Under English Common Law there is the English Rule. This is applied to the assessment of attorneys’ fees, and provides that the party who loses in court pays the other party’s legal fees.
Nearly every democracy follows this standard. Well, nearly every democracy, but the United States.
In the US each party pays for their own legal fees unless there is legislation or some contractual obligation to the contrary. As we all know in the federal system, if a complainant brings an action before the Merit Systems Protections Board or the EEOC, and they prevail where there is an order for back pay under the Back Pay Act, the complainant is entitled to reasonable legal fees.
In a recent decision the court ruled against the EEOC, and ordered it to pay the other parties’ legal fees in the amount of $751,942, which was far less than the company originally claimed. The case is being hailed as a very important decision of judicial intolerance against an over-zealous prosecution by government entities. In EEOC v. Peoplemark, Inc., the EEOC alleged that the staffing company’s policy of not hiring individuals with a criminal record had a disparate impact on 258 people.
EEOC found that approximately 92 percent of the employers’ responding to a survey used criminal history information to combat theft and fraud, as well as increased concerns about workplace violence. Employers’ concern centers around a developing body of tort law and potential liability for negligent hiring and negligent retention where they have a potential liability if their hiring practices lack due diligence in ferreting out problems associated with a person’s past whereas that person is hired and later causes injury or worse to another employee or customer. The use of this information may be used in very limited circumstances such as making suitability determinations where there is a nexus between the person’s prior criminal record and the duties and responsibilities for which they are being considered. This has become an increasingly difficult area for employers, especially in the federal sector where under HSPD-12 and the PIV II processing requirements, agencies are required to conduct criminal background checks, in addition to the routine NACI background investigations for nearly every new appointee.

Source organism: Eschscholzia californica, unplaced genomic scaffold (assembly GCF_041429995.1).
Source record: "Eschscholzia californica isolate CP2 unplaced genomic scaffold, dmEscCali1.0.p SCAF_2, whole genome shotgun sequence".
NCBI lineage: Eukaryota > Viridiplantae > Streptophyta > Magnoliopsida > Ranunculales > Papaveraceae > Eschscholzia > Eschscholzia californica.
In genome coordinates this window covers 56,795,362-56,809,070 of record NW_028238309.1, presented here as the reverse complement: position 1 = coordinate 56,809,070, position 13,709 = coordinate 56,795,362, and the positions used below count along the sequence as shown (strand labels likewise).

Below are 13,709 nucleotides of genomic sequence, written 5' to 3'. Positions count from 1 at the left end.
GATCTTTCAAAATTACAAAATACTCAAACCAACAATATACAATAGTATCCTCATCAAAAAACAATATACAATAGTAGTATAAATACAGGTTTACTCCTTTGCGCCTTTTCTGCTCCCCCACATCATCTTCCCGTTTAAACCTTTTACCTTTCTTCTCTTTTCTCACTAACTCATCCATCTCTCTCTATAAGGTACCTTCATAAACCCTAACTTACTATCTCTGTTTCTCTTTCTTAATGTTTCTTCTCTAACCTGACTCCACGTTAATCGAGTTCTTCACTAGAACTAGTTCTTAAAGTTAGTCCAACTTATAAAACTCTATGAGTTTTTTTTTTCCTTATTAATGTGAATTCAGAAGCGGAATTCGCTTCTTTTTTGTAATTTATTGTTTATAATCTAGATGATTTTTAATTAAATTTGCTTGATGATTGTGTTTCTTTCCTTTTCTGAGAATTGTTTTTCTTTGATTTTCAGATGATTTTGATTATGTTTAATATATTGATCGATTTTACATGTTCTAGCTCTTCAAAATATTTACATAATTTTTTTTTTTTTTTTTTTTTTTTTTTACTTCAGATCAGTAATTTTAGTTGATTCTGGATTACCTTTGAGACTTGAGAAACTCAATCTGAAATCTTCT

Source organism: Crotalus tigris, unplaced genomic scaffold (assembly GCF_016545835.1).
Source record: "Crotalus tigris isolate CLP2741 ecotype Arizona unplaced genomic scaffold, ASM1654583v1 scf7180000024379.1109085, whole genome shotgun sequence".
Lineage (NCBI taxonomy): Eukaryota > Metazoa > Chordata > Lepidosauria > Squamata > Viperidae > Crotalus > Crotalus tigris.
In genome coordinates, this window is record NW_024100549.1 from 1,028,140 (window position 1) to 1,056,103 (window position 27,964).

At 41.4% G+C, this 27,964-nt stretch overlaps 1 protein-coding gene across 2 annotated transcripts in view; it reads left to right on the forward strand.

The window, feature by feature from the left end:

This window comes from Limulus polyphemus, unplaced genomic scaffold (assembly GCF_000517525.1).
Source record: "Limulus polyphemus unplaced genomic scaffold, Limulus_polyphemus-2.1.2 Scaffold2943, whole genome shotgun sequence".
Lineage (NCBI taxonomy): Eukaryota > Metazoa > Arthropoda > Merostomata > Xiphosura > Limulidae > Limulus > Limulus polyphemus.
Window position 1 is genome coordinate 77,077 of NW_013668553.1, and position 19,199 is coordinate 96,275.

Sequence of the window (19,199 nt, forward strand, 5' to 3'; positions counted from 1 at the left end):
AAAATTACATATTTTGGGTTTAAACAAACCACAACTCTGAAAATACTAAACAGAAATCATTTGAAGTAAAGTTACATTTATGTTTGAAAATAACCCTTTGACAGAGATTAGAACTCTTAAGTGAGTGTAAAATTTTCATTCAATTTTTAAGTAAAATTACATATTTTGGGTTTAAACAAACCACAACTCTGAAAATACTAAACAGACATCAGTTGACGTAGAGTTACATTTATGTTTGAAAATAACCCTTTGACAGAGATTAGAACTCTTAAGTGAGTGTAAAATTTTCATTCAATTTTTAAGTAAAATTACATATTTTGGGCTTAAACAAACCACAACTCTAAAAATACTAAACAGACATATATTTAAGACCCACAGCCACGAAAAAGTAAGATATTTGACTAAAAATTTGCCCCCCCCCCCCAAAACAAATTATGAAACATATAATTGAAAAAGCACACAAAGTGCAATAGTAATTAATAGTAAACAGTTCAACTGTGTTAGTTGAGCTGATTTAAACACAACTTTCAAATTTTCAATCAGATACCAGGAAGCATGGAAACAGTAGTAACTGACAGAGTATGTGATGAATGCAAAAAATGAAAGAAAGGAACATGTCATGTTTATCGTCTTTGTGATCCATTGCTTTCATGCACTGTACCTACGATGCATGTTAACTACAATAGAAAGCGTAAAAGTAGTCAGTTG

EEOC’s Enforcement Guidance, 915.002, dated 25 April 2012 contains that: “The EEOC enforces Title VII, which prohibits employment discrimination based on race, color, religion, sex, or national origin. Having a criminal record is not listed as a protected basis in Title VII. Therefore, whether a covered employer’s reliance on a criminal record to deny employment violates Title VII depends on whether it is part of a claim of employment discrimination based on race, color, religion, sex, or national origin. Title VII liability for employment discrimination is determined using two analytic frameworks: “disparate treatment” and “disparate impact.”